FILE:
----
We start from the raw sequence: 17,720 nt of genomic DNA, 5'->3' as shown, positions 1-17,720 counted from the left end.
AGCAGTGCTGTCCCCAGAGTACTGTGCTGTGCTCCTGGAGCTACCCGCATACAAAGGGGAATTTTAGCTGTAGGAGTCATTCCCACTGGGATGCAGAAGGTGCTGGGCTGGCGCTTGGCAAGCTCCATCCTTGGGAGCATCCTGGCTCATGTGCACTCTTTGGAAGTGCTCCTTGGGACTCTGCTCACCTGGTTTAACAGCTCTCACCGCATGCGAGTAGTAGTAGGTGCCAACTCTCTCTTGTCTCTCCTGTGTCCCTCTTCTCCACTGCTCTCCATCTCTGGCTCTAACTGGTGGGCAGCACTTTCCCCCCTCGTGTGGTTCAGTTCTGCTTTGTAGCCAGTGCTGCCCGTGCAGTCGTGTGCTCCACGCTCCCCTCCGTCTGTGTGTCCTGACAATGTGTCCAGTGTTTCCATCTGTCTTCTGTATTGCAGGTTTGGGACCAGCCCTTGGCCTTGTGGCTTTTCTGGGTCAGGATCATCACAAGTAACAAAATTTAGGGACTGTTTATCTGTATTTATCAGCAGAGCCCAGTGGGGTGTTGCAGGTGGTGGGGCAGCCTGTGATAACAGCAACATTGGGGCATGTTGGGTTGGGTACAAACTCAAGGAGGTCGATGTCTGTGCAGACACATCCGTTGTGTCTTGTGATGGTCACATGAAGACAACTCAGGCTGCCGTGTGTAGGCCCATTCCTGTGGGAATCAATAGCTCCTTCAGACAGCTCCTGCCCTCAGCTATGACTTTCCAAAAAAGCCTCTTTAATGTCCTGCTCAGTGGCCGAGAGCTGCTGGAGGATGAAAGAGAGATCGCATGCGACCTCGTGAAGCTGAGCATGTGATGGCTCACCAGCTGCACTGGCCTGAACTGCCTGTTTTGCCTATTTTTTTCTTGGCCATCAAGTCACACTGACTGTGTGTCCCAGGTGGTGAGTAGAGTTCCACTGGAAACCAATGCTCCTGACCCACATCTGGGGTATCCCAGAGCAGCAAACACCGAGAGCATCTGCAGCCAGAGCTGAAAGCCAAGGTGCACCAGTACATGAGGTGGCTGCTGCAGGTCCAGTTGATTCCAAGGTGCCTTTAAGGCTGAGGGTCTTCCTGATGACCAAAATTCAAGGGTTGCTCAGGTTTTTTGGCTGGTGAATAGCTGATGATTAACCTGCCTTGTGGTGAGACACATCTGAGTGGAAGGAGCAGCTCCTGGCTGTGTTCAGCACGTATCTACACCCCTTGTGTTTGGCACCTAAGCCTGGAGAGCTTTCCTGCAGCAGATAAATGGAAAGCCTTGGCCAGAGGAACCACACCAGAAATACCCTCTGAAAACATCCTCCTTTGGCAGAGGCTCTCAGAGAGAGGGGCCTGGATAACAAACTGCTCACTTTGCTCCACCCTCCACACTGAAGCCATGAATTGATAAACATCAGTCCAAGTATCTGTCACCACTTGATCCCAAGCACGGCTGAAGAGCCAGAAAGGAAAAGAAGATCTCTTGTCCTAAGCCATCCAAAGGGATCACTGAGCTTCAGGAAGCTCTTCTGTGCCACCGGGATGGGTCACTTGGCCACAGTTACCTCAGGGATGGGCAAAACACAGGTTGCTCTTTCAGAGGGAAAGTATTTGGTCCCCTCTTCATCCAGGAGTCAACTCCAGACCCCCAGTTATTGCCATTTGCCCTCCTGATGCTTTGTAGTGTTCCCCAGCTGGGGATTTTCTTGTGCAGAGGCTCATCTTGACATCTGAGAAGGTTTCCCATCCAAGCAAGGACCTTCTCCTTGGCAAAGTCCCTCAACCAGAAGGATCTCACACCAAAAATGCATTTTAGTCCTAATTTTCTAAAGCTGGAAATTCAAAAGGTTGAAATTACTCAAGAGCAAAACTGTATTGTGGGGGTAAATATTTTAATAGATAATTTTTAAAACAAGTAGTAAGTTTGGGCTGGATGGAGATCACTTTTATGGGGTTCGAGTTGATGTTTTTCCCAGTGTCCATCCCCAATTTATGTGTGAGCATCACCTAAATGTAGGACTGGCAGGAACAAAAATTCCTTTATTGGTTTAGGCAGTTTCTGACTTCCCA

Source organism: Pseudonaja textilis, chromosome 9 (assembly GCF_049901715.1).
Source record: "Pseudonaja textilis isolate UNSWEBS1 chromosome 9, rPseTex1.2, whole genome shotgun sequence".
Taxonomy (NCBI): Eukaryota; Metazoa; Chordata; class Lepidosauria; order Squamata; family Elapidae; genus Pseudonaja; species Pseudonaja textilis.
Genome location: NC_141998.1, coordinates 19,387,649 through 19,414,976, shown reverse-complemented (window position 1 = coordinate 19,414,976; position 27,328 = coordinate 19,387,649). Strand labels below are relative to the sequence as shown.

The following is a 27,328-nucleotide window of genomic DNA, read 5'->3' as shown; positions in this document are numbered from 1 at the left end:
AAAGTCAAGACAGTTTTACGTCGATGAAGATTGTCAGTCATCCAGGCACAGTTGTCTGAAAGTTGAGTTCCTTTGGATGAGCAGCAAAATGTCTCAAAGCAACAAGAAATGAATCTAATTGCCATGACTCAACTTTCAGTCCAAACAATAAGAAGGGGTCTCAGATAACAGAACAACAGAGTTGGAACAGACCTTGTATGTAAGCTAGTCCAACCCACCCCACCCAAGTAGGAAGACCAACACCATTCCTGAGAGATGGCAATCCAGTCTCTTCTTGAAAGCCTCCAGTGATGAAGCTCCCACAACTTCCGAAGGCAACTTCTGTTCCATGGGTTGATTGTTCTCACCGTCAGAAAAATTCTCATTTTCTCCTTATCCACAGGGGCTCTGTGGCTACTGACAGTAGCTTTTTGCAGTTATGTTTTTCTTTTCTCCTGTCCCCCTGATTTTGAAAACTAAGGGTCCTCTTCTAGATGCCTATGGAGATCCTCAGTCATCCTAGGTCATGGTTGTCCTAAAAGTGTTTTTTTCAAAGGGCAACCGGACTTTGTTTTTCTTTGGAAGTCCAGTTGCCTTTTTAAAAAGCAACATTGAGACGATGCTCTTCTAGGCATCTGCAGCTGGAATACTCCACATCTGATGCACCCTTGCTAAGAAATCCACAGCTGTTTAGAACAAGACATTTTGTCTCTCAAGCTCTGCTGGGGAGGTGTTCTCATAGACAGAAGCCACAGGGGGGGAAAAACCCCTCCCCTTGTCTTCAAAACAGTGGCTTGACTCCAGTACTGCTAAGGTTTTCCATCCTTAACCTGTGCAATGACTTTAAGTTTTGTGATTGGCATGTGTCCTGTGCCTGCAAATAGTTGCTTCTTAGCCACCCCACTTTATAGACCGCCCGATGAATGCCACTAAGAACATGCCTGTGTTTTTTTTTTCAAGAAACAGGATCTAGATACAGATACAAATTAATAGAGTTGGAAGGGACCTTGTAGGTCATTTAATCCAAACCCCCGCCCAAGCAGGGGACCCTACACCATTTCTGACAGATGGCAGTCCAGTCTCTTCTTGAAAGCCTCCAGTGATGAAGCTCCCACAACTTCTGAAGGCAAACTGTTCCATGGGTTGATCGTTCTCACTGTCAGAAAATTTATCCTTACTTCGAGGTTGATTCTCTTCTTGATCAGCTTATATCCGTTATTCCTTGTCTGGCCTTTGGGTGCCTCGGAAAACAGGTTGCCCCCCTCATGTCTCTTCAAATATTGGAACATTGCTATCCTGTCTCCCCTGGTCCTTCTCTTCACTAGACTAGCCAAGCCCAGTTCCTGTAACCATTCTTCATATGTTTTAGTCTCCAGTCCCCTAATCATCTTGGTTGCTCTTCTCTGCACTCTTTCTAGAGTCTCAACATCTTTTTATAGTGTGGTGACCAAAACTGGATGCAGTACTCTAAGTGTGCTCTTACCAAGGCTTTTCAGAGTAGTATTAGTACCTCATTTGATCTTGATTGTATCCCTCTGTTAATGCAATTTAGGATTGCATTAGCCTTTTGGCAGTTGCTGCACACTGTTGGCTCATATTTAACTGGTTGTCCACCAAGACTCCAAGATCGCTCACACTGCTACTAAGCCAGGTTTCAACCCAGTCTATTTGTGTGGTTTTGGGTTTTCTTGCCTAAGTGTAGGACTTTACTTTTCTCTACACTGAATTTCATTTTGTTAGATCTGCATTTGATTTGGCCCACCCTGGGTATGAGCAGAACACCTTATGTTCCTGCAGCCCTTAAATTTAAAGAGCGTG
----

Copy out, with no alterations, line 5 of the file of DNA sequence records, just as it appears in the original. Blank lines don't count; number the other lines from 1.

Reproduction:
Taxonomy (NCBI): Eukaryota; Metazoa; Chordata; class Lepidosauria; order Squamata; family Elapidae; genus Pseudonaja; species Pseudonaja textilis.